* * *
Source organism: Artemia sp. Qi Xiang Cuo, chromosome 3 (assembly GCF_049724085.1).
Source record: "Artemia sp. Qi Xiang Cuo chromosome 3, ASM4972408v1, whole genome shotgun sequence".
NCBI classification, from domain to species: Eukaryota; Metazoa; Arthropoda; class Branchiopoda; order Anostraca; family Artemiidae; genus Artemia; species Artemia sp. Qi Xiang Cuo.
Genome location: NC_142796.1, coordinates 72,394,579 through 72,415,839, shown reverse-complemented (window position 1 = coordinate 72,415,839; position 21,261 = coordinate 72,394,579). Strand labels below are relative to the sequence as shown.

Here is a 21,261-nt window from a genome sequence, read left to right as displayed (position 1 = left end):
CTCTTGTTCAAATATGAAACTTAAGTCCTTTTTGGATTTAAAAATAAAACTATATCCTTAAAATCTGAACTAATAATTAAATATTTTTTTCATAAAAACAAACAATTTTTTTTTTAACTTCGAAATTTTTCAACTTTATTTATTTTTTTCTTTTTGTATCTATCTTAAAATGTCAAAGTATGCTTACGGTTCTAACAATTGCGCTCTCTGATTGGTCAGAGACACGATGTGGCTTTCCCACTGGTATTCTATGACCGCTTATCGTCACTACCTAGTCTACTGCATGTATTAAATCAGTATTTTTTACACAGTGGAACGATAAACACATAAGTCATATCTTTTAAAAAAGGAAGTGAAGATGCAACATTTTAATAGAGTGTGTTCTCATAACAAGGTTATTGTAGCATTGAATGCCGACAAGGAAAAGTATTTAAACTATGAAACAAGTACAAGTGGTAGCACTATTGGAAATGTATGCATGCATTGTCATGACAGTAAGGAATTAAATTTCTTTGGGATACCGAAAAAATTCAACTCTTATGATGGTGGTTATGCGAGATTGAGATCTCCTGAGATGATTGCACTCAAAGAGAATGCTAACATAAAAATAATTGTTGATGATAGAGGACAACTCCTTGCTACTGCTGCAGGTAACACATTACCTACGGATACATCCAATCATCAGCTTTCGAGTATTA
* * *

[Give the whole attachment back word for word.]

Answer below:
Source organism: Artemia sp. Qi Xiang Cuo, chromosome 3 (assembly GCF_049724085.1).
Source record: "Artemia sp. Qi Xiang Cuo chromosome 3, ASM4972408v1, whole genome shotgun sequence".
NCBI classification, from domain to species: Eukaryota; Metazoa; Arthropoda; class Branchiopoda; order Anostraca; family Artemiidae; genus Artemia; species Artemia sp. Qi Xiang Cuo.
Genome location: NC_142796.1, coordinates 72,394,579 through 72,415,839, shown reverse-complemented (window position 1 = coordinate 72,415,839; position 21,261 = coordinate 72,394,579). Strand labels below are relative to the sequence as shown.

Here is a 21,261-nt window from a genome sequence, read left to right as displayed (position 1 = left end):
CTCTTGTTCAAATATGAAACTTAAGTCCTTTTTGGATTTAAAAATAAAACTATATCCTTAAAATCTGAACTAATAATTAAATATTTTTTTCATAAAAACAAACAATTTTTTTTTTAACTTCGAAATTTTTCAACTTTATTTATTTTTTTCTTTTTGTATCTATCTTAAAATGTCAAAGTATGCTTACGGTTCTAACAATTGCGCTCTCTGATTGGTCAGAGACACGATGTGGCTTTCCCACTGGTATTCTATGACCGCTTATCGTCACTACCTAGTCTACTGCATGTATTAAATCAGTATTTTTTACACAGTGGAACGATAAACACATAAGTCATATCTTTTAAAAAAGGAAGTGAAGATGCAACATTTTAATAGAGTGTGTTCTCATAACAAGGTTATTGTAGCATTGAATGCCGACAAGGAAAAGTATTTAAACTATGAAACAAGTACAAGTGGTAGCACTATTGGAAATGTATGCATGCATTGTCATGACAGTAAGGAATTAAATTTCTTTGGGATACCGAAAAAATTCAACTCTTATGATGGTGGTTATGCGAGATTGAGATCTCCTGAGATGATTGCACTCAAAGAGAATGCTAACATAAAAATAATTGTTGATGATAGAGGACAACTCCTTGCTACTGCTGCAGGTAACACATTACCTACGGATACATCCAATCATCAGCTTTCGAGTATTA